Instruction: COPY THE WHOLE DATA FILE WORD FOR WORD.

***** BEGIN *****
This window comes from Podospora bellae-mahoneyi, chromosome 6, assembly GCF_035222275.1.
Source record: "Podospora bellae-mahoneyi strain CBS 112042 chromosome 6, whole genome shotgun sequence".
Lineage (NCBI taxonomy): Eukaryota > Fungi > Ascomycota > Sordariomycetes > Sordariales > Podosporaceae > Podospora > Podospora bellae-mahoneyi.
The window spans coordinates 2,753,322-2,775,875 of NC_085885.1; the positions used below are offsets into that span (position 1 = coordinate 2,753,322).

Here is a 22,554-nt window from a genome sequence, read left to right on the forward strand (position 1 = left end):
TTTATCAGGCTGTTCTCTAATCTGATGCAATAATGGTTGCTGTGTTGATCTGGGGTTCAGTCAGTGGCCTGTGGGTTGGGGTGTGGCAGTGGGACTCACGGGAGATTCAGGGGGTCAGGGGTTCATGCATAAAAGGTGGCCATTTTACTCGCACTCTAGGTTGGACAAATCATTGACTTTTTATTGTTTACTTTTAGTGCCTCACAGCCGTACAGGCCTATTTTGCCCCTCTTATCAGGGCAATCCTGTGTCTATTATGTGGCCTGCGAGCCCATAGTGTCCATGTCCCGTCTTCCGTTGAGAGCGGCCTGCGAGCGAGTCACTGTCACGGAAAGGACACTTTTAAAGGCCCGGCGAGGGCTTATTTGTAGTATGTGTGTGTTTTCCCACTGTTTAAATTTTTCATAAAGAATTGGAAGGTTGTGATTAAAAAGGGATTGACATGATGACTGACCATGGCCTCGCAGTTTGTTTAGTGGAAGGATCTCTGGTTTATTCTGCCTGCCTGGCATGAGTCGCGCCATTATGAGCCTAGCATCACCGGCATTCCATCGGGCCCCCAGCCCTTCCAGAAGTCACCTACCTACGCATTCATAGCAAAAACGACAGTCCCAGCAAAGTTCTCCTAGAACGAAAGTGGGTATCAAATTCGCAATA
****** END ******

This window comes from Podospora bellae-mahoneyi, chromosome 6, assembly GCF_035222275.1.
Source record: "Podospora bellae-mahoneyi strain CBS 112042 chromosome 6, whole genome shotgun sequence".
Lineage (NCBI taxonomy): Eukaryota > Fungi > Ascomycota > Sordariomycetes > Sordariales > Podosporaceae > Podospora > Podospora bellae-mahoneyi.
The window spans coordinates 2,753,322-2,775,875 of NC_085885.1; the positions used below are offsets into that span (position 1 = coordinate 2,753,322).

Here is a 22,554-nt window from a genome sequence, read left to right on the forward strand (position 1 = left end):
TTTATCAGGCTGTTCTCTAATCTGATGCAATAATGGTTGCTGTGTTGATCTGGGGTTCAGTCAGTGGCCTGTGGGTTGGGGTGTGGCAGTGGGACTCACGGGAGATTCAGGGGGTCAGGGGTTCATGCATAAAAGGTGGCCATTTTACTCGCACTCTAGGTTGGACAAATCATTGACTTTTTATTGTTTACTTTTAGTGCCTCACAGCCGTACAGGCCTATTTTGCCCCTCTTATCAGGGCAATCCTGTGTCTATTATGTGGCCTGCGAGCCCATAGTGTCCATGTCCCGTCTTCCGTTGAGAGCGGCCTGCGAGCGAGTCACTGTCACGGAAAGGACACTTTTAAAGGCCCGGCGAGGGCTTATTTGTAGTATGTGTGTGTTTTCCCACTGTTTAAATTTTTCATAAAGAATTGGAAGGTTGTGATTAAAAAGGGATTGACATGATGACTGACCATGGCCTCGCAGTTTGTTTAGTGGAAGGATCTCTGGTTTATTCTGCCTGCCTGGCATGAGTCGCGCCATTATGAGCCTAGCATCACCGGCATTCCATCGGGCCCCCAGCCCTTCCAGAAGTCACCTACCTACGCATTCATAGCAAAAACGACAGTCCCAGCAAAGTTCTCCTAGAACGAAAGTGGGTATCAAATTCGCAATA